How he would call all of his old student’s “bud” because he could never remember their name.

How he got this big solo in  church one year and would play it on cassette tape in our car and sing it over and over and over and over again.

“If with all your heart ye truly seek me, ye shall truly find me.

Thus sayeth our God.

Oh, that  knew, where I might find him.

If with all your heart ye truly seek me. Ye shall truly find me.

Thus sayeth our God.”

But the story I want to share is one that has gone down in family lore.  I was a ballet dancer. I took ballet in downtown Bloomington. -It was not the safest part of town.  One night Dad picked me up in our big blue van. It was one of those big Ford caravan things. Anyway, I came down the stairs and my Dad said, “Hurry! Get in the Car!  I just saw someone knock out someone’s headlights with a baseball bat!  He left on foot! Let’s follow him!”


I got in the car. Dad meandered quietly through the streets of Bloomington following this guy as he dodged between people’s houses going block to block. It felt like forever.  Finally the guy ended up at a  Mr. Quick.  Dad went to a pay phone. (No cell phones back then) Called the police, reported the offense and described the bad guy.  We waited until the police came and made a report.

We drove home feeling like Cape Crusaders.

This little experience taught me a lot at the age of 10.  It taught me about responsibility to our neighbors.  How we are accountable through our citizenship to people we don’t even know who are victims of crimes or injustices.  It taught me that often, if not always, being brave and being crazy are never too far apart.  It taught me to do the right thing, even when it feels a little scary and unsettling.

My Dad was a teacher by profession and continues to be a teacher in life.  In honor of Father’s Day and in honor of him here  are the things my Dad taught me that I carry with me today.

1.  You can do anything you put your mind to.

2. “Did you do your best?”


“Well then that’s all that matters.”

” Did you do your best?”


” I didn’t think so.  How did that feel not to do your best?”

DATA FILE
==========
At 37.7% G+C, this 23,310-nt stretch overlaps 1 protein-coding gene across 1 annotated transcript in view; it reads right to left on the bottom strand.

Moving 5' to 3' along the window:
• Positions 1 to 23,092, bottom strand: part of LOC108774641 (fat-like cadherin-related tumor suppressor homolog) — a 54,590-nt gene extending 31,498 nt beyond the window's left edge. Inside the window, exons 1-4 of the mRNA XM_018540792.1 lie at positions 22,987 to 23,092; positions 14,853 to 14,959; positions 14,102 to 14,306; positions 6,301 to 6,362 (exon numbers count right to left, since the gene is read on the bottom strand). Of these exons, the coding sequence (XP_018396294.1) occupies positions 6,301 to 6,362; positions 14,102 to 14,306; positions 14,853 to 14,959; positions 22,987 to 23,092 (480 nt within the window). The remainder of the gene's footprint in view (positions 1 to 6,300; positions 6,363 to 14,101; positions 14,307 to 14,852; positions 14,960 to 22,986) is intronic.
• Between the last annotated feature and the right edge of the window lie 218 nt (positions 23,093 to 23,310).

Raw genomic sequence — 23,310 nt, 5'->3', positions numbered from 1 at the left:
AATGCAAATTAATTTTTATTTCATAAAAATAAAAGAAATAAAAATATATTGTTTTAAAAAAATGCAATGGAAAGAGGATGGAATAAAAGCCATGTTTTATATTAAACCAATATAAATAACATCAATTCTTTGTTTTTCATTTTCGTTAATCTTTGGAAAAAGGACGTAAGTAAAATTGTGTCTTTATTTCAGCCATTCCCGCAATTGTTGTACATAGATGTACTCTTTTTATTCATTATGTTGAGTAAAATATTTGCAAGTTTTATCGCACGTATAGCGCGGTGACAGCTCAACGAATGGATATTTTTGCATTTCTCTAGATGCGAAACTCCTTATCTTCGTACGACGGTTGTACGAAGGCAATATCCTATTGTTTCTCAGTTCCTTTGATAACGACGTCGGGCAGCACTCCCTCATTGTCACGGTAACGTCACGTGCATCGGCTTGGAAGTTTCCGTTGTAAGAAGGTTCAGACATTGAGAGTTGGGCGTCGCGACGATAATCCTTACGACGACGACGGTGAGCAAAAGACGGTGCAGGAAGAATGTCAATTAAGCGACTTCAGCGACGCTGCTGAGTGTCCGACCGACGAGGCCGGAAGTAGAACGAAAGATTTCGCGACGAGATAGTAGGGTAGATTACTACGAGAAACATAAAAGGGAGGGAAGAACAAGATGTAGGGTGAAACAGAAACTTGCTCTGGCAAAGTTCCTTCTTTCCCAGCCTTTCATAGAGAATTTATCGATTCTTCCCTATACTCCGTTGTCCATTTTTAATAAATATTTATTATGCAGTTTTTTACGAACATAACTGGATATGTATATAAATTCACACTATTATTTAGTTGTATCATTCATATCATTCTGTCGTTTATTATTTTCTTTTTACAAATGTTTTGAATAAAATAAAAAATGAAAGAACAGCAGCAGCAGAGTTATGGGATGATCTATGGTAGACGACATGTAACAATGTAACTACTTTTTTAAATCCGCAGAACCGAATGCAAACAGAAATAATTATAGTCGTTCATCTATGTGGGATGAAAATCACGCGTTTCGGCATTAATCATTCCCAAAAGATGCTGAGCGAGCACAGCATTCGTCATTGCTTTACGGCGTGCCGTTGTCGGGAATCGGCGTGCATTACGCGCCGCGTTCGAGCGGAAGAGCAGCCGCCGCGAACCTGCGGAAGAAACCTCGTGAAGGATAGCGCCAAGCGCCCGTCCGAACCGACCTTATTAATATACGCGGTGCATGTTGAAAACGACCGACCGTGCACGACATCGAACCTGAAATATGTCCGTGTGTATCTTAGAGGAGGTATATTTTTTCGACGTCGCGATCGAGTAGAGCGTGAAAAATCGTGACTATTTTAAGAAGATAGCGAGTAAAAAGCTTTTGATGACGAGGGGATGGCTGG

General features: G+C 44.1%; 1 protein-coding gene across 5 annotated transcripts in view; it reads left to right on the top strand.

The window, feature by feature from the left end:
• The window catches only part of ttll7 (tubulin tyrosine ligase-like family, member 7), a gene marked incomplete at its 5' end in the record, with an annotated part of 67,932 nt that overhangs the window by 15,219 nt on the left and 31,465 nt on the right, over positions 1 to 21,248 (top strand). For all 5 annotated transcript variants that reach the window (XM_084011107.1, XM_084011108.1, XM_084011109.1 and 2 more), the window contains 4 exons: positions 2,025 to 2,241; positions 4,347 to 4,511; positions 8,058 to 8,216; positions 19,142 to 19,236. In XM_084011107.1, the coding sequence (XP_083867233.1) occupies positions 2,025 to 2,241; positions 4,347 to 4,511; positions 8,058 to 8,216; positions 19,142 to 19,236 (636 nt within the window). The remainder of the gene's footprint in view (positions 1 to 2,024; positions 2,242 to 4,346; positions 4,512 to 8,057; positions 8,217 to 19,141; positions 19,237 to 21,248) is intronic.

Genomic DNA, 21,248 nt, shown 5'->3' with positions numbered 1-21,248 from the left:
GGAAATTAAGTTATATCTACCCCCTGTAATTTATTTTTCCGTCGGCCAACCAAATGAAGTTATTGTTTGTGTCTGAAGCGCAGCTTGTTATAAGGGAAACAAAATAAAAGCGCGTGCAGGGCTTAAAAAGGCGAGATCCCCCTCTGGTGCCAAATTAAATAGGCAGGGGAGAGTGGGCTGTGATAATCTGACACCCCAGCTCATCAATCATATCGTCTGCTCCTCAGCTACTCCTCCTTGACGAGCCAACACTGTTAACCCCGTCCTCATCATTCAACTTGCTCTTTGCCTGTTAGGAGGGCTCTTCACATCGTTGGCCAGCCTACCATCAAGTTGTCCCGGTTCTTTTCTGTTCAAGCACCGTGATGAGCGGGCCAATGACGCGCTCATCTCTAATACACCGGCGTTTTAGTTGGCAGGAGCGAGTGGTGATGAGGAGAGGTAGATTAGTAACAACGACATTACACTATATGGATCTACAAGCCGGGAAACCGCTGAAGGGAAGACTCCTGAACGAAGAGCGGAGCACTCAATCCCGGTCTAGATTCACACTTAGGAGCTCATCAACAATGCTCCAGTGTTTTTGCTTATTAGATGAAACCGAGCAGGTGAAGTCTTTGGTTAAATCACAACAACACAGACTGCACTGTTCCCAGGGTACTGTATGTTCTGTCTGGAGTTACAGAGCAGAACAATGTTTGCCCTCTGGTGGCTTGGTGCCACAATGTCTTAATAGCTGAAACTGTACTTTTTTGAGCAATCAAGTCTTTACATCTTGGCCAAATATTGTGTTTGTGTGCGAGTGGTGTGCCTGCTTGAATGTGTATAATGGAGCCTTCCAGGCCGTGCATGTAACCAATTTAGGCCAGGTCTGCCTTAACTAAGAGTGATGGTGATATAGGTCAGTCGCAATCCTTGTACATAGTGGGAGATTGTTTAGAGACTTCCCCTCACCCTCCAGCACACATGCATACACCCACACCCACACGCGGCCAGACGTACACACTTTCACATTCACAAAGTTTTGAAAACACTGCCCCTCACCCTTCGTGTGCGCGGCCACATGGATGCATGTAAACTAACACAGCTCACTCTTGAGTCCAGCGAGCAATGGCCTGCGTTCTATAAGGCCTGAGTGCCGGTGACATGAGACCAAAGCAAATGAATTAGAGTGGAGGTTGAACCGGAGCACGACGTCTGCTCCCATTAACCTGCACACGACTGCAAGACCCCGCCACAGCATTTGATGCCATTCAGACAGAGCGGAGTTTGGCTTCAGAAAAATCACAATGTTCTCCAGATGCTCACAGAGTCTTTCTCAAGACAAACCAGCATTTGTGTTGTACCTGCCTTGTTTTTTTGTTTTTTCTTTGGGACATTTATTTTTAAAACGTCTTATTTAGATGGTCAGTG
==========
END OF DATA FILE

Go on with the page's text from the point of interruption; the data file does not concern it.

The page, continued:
“Like crap.”

“Did you learn something?”


“Well, I’m sure you’ll do better next time. Now let it go and move on.”

3.  True beauty is natural. Wash it. Part it. Comb it.

4. Be genuine.

5. All people are just people.

6. I am no better than the poorest person on the street.  Treat everyone with equal respect.

7.  All life has value.

8.  Play Hard. Work Hard.

9. Think. Read.  Listen. Explore. Learn.  Experiment. Repeat.

10. Respect Nature.  Look around. Notice the sunlight on the leaf, the way the water bends on the rock, the way the shadow lengthens as the days go longer.

11. Be a good citizen.

12. Challenge Authority. Respect the rules.

13. Own your responsibilities.

14. Death is not scary.  “Were you safe before you were born?”


“Then you will be safe in your death.”

15.  The Holy Spirit isn’t something to be understood, it is to be acknowledged.

16.  Listen to good music.

17.  Remember this:  No matter where you go in life. No matter how far apart we are, or what you are doing, or how alone you may feel. You are never alone. I am always your dad. I will always be right her for you.  I  will always love you.  You will always be my Sugar.  Now Go Get ’em.

Happy Father’s Day.

Shattered People, Sermon On Luke 7:11

Photo by Denise Andrad

This is a portion of my sermon from today, with some commentary at the end….thanks for reading.